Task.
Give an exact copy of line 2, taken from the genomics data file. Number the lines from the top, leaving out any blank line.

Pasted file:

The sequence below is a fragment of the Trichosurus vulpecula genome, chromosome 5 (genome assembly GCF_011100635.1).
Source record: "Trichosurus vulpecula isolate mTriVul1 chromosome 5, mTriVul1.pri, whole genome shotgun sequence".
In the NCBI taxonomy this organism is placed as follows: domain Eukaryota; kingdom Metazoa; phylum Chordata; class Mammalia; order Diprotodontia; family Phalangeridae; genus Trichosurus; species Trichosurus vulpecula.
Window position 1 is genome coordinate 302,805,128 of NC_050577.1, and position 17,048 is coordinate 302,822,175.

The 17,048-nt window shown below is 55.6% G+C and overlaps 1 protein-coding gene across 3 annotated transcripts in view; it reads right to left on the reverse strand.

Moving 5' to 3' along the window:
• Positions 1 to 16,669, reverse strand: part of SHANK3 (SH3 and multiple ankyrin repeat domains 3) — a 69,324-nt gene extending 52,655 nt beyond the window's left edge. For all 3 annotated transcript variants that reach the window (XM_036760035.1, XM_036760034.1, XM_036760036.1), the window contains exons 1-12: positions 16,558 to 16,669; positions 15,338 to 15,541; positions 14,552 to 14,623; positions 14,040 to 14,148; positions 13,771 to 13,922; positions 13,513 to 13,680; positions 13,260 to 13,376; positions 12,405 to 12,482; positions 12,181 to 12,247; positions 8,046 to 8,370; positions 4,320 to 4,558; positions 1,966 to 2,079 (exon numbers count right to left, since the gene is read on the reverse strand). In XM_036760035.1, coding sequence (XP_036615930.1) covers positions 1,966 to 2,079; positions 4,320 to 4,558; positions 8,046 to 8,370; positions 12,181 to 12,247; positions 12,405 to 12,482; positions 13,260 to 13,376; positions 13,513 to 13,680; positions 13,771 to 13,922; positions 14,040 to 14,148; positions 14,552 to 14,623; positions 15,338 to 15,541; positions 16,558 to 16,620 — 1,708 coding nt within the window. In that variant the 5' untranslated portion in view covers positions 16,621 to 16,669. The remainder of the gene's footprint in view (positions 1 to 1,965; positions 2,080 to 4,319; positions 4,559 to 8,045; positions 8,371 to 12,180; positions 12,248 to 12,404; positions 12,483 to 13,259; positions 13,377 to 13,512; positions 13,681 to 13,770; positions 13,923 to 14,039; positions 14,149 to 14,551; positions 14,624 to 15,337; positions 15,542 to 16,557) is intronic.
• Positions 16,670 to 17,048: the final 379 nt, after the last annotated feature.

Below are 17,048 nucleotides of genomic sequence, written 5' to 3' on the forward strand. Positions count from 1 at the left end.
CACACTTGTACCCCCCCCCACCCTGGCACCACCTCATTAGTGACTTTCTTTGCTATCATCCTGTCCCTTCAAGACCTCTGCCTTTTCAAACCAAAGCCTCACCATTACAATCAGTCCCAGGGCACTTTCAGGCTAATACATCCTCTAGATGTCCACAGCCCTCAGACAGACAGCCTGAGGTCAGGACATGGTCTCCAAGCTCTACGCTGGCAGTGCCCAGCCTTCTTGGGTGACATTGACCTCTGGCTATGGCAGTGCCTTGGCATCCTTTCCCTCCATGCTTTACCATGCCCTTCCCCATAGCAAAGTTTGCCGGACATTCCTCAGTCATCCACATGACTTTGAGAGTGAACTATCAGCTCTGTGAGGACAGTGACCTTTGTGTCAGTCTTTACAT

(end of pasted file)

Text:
Source record: "Trichosurus vulpecula isolate mTriVul1 chromosome 5, mTriVul1.pri, whole genome shotgun sequence".